It will help you to see your artwork in a new light, literally! If you’re used to being cramped up in your dark office or bedroom, going to a well-lit space can do wonders for your morale and creativity.
Not only that, but going outside and getting some fresh air allows you to take a break from your usual routine, which is great for inspiration.
Here are a few places you can go to draw:
- Cozy coffee shop
- Quiet library
- A park with nature
- Mountain areas with a relaxing scenery
- A warm beach
Oh, and if you don’t want to leave your room or office, rearrange your furniture and tools around! It will change your environment and still give you a creativity boost.
Get Some Exercise Into Your Routine
Exercise has many health benefits, and that includes mental health, which is what’s usually causing your creative block!
By introducing exercise into your routine, you’ll improve your focus and concentration, reduce stress and anxiety, and even improve your motivation!
Here are a few examples of simple exercises you can add to your routine:
- Go for a 15 min walk
- Do 10 Jumping Jacks every morning
- Stretch out your hands and wrists every day
- Do some yoga poses (such as downward facing dog) at the end of the day
Exercise is proven to improve creative thinking and a healthier mind, so don’t ignore this way of overcoming art block.
Seek Help From Others
We can’t do everything on our own. Seek help from other artists, join art communities online or in person, and consider getting professional help from a therapist.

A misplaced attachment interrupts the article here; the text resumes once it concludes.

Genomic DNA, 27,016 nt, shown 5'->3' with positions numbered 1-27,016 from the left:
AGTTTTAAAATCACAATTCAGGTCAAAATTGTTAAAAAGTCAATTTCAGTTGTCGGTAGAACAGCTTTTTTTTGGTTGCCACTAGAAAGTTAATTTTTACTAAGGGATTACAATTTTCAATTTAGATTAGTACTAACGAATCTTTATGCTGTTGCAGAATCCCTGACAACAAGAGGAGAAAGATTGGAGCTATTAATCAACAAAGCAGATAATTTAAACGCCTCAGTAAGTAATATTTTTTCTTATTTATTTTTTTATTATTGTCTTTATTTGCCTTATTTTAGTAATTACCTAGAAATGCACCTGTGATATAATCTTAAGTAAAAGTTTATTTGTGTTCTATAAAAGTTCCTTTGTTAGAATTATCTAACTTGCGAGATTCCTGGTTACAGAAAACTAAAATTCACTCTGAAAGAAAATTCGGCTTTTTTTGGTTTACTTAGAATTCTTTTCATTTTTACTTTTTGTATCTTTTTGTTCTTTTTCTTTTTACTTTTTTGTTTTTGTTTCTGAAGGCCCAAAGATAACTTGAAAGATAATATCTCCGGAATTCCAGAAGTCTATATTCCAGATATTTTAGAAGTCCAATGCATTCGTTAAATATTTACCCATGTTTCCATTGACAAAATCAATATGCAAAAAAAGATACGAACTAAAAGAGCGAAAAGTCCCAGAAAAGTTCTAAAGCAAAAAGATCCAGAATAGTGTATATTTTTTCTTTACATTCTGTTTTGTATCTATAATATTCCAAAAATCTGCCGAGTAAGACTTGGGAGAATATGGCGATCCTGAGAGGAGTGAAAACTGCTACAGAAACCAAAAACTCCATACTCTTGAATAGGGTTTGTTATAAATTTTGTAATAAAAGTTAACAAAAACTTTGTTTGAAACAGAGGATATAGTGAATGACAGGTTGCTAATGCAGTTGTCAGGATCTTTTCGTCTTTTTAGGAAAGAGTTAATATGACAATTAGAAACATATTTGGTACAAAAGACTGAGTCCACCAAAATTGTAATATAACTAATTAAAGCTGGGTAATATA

Mental and physical exhaustion can be cured, but it takes some work on your part.
Don’t be afraid to explain your problems and get help from others, it will get you past artist’s block much faster.
And if you’re looking for some exercises to help defeat artist’s block, here are 4 that you can do right now!
(feel free to subscribe and join our art community on Youtube!)
Now that we’ve gone over what’s art block and how you can overcome it, here are a few related questions that you might have!
Is Art Block A Permanent Condition?
No. Art block is not a permanent condition, it’s a momentary feeling that many artists go through. And it can be overcome by following some tips, like taking a break, setting boundaries, and experimenting with new simple styles and techniques.
Can Therapy Help With Artist’s Block?
Yes, therapy can help with artist’s block. In fact, according to goodtherapy.org, Cognitive behavioral therapy and Mindfulness-based approaches are very beneficial. And a solid way to give you a boost into overcoming creative block.
And if you need any more help to get back into drawing, here are 9 Quick and Easy Ways to Motivate Yourself To Draw!
Patricia Caldeira is the main writer here at Don Corgi. She's an art teacher with over 20.000 happy students across many platforms and courses!
Enjoy your stay and as always:
Keep on drawing!